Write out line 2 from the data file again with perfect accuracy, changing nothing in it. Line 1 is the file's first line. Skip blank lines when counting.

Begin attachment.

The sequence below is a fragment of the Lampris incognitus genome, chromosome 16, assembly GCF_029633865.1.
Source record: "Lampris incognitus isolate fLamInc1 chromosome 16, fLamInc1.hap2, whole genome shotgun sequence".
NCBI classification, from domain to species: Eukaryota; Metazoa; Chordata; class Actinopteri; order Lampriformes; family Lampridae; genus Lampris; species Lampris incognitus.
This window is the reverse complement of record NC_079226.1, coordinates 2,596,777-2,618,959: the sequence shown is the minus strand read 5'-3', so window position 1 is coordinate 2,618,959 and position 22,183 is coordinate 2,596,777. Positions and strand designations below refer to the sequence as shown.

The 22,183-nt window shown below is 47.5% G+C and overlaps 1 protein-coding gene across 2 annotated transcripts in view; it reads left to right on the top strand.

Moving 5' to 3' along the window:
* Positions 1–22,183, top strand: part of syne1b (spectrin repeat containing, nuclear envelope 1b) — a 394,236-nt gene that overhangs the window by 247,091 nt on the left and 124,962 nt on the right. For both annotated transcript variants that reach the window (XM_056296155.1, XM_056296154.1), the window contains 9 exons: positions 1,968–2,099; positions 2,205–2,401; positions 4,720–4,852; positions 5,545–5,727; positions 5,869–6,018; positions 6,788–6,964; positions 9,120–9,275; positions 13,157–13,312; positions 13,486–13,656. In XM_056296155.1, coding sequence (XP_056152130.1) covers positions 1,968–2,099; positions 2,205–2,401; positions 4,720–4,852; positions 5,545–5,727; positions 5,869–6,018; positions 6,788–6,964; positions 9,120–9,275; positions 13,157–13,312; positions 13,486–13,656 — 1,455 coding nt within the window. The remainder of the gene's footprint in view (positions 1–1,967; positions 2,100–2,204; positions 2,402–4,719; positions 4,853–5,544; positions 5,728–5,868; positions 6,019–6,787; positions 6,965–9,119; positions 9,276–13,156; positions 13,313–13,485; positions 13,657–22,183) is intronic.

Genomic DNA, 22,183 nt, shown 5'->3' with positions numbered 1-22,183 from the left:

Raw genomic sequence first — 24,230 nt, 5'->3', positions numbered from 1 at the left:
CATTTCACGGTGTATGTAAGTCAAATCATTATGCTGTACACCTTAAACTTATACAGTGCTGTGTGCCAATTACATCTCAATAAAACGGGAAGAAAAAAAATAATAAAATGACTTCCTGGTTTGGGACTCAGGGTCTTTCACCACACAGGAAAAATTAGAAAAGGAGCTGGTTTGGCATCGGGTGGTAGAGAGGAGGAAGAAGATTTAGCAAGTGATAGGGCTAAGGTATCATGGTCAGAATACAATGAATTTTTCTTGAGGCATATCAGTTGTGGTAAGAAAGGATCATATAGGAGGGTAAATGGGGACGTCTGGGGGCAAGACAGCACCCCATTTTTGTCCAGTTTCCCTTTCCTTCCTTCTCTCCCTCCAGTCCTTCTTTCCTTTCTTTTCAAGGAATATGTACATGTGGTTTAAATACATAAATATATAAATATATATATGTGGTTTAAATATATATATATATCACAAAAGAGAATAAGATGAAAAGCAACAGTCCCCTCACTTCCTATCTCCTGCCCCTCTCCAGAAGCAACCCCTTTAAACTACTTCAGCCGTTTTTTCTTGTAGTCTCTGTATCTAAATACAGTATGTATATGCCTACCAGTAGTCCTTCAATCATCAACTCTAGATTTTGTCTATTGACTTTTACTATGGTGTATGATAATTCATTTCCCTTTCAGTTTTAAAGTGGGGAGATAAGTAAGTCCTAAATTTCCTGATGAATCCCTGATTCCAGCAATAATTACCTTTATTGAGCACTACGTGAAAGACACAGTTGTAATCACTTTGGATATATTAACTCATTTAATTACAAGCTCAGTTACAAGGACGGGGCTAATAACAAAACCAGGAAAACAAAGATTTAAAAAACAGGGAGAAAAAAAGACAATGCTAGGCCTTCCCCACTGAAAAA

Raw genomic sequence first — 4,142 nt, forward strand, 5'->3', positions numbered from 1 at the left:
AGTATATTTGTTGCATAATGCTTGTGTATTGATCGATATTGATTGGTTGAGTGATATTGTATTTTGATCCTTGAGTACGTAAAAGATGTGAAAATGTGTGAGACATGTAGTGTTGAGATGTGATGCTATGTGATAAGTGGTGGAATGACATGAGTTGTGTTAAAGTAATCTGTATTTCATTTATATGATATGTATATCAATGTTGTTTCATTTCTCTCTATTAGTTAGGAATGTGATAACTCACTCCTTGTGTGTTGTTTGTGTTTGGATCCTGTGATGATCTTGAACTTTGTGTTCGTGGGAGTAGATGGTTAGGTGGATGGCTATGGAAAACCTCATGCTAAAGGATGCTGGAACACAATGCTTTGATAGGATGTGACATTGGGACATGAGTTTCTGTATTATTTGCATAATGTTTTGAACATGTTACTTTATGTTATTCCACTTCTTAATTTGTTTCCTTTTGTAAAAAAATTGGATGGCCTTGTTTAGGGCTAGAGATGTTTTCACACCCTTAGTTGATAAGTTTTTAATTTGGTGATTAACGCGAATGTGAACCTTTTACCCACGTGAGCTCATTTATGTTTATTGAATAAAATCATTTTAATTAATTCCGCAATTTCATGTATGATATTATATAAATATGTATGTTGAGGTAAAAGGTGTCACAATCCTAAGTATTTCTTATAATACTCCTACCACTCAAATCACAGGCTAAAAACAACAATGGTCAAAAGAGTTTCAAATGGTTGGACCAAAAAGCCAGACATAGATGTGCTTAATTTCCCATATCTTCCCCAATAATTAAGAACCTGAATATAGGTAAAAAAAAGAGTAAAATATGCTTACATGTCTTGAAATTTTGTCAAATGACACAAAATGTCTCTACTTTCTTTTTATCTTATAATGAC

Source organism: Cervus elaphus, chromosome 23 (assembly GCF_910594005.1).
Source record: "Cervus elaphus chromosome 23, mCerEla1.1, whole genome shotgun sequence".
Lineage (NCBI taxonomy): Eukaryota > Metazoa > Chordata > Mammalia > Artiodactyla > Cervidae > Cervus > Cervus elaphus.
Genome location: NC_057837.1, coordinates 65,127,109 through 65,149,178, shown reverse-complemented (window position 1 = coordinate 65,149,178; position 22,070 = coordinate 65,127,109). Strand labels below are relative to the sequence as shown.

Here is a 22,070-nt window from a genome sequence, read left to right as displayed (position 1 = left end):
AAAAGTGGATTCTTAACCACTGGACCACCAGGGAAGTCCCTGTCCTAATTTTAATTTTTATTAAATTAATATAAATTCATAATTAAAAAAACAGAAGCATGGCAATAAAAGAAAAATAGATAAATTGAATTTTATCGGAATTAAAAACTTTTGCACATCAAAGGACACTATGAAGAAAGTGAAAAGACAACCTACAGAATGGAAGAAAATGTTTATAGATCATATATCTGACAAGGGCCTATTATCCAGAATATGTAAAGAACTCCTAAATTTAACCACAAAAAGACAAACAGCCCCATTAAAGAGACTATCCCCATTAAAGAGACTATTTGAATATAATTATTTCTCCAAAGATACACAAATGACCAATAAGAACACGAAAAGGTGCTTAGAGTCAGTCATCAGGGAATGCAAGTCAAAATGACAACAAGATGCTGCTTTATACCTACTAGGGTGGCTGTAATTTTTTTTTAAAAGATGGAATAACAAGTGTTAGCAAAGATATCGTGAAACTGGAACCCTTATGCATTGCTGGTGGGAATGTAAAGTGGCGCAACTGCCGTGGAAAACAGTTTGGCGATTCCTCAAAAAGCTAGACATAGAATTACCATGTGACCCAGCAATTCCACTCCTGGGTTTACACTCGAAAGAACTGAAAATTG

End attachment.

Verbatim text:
Source record: "Lampris incognitus isolate fLamInc1 chromosome 16, fLamInc1.hap2, whole genome shotgun sequence".